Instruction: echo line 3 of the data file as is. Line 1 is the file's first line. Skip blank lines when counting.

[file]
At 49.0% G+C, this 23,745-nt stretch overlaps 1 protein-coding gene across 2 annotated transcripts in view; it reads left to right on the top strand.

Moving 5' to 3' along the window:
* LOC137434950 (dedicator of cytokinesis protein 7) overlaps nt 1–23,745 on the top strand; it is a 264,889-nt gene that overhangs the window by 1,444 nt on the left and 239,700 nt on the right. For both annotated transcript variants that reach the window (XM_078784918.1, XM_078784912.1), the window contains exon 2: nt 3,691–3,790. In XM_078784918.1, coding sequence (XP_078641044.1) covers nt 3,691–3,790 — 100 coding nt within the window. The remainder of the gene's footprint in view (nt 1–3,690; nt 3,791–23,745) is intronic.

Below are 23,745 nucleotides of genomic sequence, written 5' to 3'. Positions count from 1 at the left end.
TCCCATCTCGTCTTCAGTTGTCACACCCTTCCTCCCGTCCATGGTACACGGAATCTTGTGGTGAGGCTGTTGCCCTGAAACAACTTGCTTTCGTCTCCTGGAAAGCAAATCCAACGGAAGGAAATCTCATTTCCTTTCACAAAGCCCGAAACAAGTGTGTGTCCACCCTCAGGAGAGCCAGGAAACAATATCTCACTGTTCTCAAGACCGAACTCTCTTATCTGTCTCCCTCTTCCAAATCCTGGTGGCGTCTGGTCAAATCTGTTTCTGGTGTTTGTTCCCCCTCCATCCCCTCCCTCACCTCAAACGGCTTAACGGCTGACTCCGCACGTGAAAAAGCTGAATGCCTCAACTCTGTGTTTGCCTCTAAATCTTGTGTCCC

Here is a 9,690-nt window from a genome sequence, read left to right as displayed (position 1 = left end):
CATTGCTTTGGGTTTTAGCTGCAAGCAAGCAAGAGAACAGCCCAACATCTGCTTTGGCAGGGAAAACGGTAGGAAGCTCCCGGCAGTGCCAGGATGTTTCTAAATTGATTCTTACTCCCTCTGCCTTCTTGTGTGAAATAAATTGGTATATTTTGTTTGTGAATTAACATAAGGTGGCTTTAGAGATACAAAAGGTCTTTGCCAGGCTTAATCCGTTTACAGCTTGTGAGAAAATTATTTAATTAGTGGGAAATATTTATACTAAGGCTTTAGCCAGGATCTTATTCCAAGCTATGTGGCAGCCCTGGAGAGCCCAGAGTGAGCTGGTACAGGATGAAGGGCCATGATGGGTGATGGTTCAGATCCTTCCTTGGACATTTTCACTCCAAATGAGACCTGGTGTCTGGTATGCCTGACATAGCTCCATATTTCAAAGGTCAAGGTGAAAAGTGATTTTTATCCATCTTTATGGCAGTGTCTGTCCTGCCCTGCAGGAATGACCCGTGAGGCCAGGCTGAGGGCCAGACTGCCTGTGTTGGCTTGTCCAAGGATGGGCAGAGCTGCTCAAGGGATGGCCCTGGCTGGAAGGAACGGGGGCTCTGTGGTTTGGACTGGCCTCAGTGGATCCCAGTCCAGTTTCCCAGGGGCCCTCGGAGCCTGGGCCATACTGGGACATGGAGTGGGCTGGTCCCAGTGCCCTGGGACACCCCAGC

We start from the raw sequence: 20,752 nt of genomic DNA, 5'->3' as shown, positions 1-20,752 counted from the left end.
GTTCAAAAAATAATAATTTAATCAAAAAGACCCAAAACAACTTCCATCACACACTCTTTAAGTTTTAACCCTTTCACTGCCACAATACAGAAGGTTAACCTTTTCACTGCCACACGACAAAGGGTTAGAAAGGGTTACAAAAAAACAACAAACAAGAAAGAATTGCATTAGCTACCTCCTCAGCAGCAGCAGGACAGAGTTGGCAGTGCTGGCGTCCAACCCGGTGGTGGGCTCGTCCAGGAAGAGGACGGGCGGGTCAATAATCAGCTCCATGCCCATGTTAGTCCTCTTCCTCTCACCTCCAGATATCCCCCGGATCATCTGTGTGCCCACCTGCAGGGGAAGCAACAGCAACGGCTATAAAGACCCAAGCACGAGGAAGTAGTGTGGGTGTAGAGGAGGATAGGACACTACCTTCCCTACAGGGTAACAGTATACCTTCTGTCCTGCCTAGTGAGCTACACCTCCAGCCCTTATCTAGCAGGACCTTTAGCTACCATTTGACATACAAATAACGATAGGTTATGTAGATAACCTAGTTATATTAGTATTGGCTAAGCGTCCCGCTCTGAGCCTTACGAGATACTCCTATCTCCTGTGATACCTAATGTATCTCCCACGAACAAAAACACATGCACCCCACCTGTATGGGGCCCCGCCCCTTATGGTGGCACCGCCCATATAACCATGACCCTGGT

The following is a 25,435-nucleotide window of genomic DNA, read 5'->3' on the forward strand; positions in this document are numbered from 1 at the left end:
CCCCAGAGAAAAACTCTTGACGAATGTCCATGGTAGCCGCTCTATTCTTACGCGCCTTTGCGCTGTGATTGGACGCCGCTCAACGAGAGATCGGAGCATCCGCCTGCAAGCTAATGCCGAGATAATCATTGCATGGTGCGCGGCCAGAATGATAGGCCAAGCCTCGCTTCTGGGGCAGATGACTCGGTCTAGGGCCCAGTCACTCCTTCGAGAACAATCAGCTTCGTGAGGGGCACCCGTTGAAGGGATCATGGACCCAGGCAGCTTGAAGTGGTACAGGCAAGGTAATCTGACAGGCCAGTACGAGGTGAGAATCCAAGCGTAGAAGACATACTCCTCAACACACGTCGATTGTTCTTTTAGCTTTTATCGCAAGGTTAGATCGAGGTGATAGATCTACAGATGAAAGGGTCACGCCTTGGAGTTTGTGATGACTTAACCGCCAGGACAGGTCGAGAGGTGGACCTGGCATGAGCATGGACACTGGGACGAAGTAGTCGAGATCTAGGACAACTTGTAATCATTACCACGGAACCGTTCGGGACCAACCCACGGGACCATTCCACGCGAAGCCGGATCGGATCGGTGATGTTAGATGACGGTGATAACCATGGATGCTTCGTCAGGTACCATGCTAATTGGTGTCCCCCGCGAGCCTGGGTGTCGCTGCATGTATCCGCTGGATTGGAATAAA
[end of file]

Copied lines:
* LOC137434950 (dedicator of cytokinesis protein 7) overlaps nt 1–23,745 on the top strand; it is a 264,889-nt gene that overhangs the window by 1,444 nt on the left and 239,700 nt on the right. For both annotated transcript variants that reach the window (XM_078784918.1, XM_078784912.1), the window contains exon 2: nt 3,691–3,790. In XM_078784918.1, coding sequence (XP_078641044.1) covers nt 3,691–3,790 — 100 coding nt within the window. The remainder of the gene's footprint in view (nt 1–3,690; nt 3,791–23,745) is intronic.